1953, London Coliseum

2nd November, 1953


Her Majesty Queen Elizabeth II
His Royal Highness The Duke Of Edinburgh K.G., K.T.
Princess Margaret

Executive Producer:  Prince Littler

Musical Director: Philip Green

Stage Director: Tommy Hayes

Her Majesty the Queen, the Duke of Edinburgh and Princess Margaret attended the Coronation Year Royal Variety Performance at the Coliseum – the Duke wearing horn-rimmed glasses for the first time in public. Invited to offer a professional opinion for the reason, a leading London oculist suggested, ‘It seems likely that the Duke may be suffering from a very common complaint – slightly short sight.’

The immensely successful production of Guys and Dolls was playing at the Coliseum at the time and several numbers were included in the programme resulted in some delicate changes to aspects of Guys and Dolls’ which it was felt might possibly cause offence in some religious quarters.

As Harry Marlow, secretary of the Variety Artistes’ Benevolent Fund, explained, ‘These performances attract people of all religions, and we do not want anything to offend.’

Thus, the Salvation Army uniforms in the show were changed on the night to skirts and blouses, the words ‘Save-a-Soul Mission’ were discreetly dropped and several other minor amendments were made.

The composer Frank Loesser, was slightly puzzled by the somewhat bizarre permutations. ‘There seem to have been some strange cuts,’ he commented. ‘While the word “heaven” has been changed to “judgement”, apparently the phrase “heavenly trip” is permissible.’

Over the years several commentators have observed that performance at Royal Variety Shows have perhaps lacked the uninhibited display seen by other audiences. If this is true, it merely reflects the very great care taken by the producers to ensure that nothing is admitted that could possibly be misconstrued. Perhaps Bud Flanagan expressed this understanding of the special status of the Royal Variety Performance most succinctly when he said after one show, ‘Protocol must be observed, and everyone on and off the stage must respect it. Whatever some stars may think of themselves, at a Royal Show the stop of the bill is the Monarch and we the artistes have the privilege of performing in support.

One of the most accomplished acts of the evening was that of Max Bygraves. The Stage said of him:’ among the newcomers to variety, outstanding is Max Bygraves, who was unknown less than ten years ago.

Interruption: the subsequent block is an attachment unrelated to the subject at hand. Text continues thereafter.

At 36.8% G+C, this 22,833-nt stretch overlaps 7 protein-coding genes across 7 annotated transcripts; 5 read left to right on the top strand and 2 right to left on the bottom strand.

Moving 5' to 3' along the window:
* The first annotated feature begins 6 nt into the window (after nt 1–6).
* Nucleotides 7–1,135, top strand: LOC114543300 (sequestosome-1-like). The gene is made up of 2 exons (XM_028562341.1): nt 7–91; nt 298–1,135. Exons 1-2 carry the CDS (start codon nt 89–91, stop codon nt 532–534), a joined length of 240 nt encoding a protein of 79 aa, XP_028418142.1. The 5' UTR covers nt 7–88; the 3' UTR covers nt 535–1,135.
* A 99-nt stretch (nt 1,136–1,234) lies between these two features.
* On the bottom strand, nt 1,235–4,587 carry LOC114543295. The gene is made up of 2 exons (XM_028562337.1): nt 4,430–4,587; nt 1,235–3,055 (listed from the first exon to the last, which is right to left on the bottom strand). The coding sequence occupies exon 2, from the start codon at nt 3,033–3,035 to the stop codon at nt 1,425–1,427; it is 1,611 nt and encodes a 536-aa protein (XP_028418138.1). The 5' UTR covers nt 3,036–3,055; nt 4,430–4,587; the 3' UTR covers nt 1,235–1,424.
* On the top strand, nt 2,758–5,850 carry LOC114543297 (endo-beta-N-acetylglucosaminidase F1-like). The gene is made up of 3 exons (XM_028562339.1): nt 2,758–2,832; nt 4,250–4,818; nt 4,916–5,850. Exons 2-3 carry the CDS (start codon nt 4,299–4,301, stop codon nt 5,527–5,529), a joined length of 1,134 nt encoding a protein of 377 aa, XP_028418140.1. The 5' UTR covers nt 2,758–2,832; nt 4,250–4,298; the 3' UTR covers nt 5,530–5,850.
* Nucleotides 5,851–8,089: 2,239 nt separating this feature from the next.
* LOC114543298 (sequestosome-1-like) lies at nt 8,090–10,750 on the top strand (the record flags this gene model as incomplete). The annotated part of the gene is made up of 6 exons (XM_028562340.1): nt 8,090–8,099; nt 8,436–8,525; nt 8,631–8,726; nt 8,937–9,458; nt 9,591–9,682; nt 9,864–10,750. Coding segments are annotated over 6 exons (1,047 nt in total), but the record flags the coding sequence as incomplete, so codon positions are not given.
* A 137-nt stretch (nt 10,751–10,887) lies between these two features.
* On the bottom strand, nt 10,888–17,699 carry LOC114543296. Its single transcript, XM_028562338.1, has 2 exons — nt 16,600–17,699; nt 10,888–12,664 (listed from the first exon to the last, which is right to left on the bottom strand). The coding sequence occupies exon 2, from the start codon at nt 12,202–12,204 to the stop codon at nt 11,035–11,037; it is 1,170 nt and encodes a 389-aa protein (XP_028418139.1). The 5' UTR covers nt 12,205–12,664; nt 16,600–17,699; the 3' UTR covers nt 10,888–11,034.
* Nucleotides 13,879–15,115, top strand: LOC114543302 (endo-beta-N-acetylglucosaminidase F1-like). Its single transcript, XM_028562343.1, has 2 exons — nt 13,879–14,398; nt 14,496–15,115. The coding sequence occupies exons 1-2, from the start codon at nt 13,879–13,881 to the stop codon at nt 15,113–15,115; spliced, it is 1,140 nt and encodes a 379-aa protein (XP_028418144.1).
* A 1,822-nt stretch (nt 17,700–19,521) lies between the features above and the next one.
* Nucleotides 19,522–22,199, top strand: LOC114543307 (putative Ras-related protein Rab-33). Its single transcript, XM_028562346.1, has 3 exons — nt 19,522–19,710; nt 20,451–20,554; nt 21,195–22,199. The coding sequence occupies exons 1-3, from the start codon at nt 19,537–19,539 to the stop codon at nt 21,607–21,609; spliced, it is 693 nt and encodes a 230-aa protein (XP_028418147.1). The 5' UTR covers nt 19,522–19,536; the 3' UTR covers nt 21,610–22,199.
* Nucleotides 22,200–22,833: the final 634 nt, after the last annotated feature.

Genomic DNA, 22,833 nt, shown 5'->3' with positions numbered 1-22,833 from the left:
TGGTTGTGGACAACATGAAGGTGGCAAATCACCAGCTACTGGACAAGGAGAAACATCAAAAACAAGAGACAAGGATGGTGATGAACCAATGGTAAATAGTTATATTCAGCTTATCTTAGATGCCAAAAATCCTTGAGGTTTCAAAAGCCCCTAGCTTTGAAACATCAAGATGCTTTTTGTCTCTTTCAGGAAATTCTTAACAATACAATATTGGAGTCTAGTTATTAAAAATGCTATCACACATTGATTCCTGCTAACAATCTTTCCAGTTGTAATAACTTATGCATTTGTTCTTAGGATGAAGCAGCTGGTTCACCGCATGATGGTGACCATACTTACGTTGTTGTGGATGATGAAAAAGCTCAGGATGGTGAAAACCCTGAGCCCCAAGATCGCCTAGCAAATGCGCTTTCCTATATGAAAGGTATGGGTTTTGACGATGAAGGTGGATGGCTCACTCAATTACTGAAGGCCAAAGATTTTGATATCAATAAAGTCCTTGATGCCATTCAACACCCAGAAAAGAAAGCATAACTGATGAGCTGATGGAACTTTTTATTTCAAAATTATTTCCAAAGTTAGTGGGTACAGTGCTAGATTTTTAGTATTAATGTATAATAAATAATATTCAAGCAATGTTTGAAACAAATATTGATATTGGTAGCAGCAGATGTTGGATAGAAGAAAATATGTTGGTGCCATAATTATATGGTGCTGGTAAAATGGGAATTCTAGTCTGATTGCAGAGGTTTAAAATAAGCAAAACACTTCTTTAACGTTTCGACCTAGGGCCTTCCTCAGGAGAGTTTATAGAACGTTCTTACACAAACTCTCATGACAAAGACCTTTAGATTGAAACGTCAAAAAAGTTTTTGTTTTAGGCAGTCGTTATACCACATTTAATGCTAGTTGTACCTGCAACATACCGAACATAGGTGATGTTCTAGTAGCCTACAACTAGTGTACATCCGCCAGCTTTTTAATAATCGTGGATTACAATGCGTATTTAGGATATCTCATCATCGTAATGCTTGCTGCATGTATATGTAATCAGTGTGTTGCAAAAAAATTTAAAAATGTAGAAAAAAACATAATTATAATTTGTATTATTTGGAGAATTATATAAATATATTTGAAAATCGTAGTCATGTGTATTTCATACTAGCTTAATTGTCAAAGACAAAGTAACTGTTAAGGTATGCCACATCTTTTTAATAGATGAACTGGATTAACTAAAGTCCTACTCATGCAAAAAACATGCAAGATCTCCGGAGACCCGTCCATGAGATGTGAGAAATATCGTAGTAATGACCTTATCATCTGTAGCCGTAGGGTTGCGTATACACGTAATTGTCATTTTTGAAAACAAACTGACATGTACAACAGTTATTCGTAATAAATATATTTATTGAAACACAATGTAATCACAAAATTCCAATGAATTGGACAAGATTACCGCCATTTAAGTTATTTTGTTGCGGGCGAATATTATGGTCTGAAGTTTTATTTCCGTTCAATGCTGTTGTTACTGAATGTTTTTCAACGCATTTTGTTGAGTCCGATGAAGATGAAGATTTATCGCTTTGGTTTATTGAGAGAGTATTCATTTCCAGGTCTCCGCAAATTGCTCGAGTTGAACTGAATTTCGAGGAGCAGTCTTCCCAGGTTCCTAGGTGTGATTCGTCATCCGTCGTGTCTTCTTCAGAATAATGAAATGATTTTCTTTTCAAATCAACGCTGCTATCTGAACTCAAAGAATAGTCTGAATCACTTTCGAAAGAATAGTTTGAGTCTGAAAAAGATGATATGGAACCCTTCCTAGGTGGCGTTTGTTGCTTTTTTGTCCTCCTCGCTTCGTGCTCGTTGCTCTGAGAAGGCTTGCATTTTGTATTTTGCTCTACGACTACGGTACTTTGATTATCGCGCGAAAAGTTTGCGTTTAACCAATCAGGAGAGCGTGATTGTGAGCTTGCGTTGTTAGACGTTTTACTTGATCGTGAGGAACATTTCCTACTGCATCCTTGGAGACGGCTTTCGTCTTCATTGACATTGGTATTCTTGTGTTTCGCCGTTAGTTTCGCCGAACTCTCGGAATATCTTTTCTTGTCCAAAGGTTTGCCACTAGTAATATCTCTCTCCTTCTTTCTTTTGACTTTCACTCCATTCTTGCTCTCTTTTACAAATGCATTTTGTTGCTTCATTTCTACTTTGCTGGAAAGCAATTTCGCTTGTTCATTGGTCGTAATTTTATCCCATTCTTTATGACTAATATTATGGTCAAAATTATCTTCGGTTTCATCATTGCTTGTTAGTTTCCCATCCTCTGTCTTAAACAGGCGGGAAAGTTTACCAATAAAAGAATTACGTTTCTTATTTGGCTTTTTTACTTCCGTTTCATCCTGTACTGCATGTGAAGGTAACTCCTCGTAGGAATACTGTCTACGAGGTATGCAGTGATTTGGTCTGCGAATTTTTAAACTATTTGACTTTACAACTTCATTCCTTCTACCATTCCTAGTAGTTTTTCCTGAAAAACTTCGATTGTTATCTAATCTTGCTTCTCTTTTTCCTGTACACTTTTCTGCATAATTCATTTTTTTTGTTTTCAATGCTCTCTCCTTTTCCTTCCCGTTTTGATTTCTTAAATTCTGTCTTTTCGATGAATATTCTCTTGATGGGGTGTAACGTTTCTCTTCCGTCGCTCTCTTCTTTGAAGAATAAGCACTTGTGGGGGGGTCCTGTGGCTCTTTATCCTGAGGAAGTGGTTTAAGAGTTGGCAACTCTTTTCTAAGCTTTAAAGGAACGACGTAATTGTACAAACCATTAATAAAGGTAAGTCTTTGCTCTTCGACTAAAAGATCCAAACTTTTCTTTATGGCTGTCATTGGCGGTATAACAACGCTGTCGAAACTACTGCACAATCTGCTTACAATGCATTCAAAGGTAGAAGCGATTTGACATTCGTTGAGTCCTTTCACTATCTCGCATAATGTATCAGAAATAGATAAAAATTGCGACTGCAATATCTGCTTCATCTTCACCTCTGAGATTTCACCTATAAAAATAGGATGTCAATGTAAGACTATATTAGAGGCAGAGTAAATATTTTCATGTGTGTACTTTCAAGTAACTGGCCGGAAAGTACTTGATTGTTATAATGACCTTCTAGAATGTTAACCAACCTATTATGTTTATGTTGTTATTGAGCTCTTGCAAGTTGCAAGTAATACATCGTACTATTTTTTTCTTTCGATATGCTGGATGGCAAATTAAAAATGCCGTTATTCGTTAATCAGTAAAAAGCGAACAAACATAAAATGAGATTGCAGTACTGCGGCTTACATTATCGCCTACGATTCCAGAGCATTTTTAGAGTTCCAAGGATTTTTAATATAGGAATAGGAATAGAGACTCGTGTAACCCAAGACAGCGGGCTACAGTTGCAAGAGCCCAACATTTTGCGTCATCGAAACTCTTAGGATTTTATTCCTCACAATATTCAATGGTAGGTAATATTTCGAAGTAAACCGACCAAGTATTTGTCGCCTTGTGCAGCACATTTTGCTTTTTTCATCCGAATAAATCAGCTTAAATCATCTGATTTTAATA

He has his own sense of comedy, which he is able to communicate in an individual way. He combines the stuff of music hall, everyday realities and a tinge of romance (which is usually sent sky-high with the flick of a hand or the turn of a lip), with a modern touch and a polish equal to that of any other artiste on the variety stage today, here or in America.

Donald Bamfort and Cynthia Brahms, two of the large Australian contingents in the finale, produced an act that turned out to be impractical as well as unusual. The couple, better known as Kenneth and Kathy Kanga, famous Australian comic characters, were at the dress rehearsal in their full-length kangaroo suits, and having found no seats available, came up with the pragmatic solution of sitting of their sturdy tails!

For comedian Jimmy Edwards this was his third Royal Variety Performance in three years. He took the opportunity afterwards to reflect on the problems of appearing in such shows. ‘It is a great worry and something of a risk,’ he said. ‘And sometimes I wonder what it is all about. You cannot help wondering if you can possibly succeed with this very difficult and unrepresentative audience. ‘No doubt there are lots of people out there who like variety and what to enjoy the show, but many have come simply because it is a Royal event.

‘In my opinion a Royal variety audience is extremely hard to please, one of the most difficult things being to adjust your act to the special atmosphere and relatively small amount of playing time.’

‘One step wrong at the start and you may be a flop. That has happened… the Press is eager to report all about the glamour and success of the evening, but it is also ready to pounce on failure.’

He added: ‘It is extremely risky to change your act and probably fatal to introduce new material. Better to stick to what you have been doing for a long and know inside out.’

There was a memorable finale to this year’s performance. With the Queen and the Duke of Edinburgh due to set off shortly on a tour of the Commonwealth, the stage was filled with people from member countries all over the world.

They included Australian tennis players and cricketers, surf lifesavers in Bondi Club costumes, Maoris, servicemen and civilians from New Zealand, Fiji, Tonga and Bermuda.

 

Performers

"Musical Memories" With Peter Knight's Merrymakers, Harry Dawson, Jean Campbell, Pearl Carr, Dick James. Mackenzie Reid & Dorothy

Lizbeth Webb

Alfred Marks

Edmund Hockridge

Hastings Girls' Choir

Tommy Cooper

Eve Boswell

Jack Warner

Stubby Kaye With Members Of The Cast Of Guys And Dolls.

Jo, Jac and Joni

Anne Shelton

Max Bygraves

Sheila O'Neill and Veit Bethke

Danya and Alvarez

Gloria Nord, Len Liggett And Pam Murray

With Members From The Corps De Ballet And The Empire Pool Festival Choir.

The John Tiller Girls

Ethel Revnell

Henry Cotton

Jimmy James

Ronnie Ronalde

Vivian Blaine

Jimmy Edwards

Eamonn Andrews And The Entire Company

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2nd November, 1953
The Coliseum, London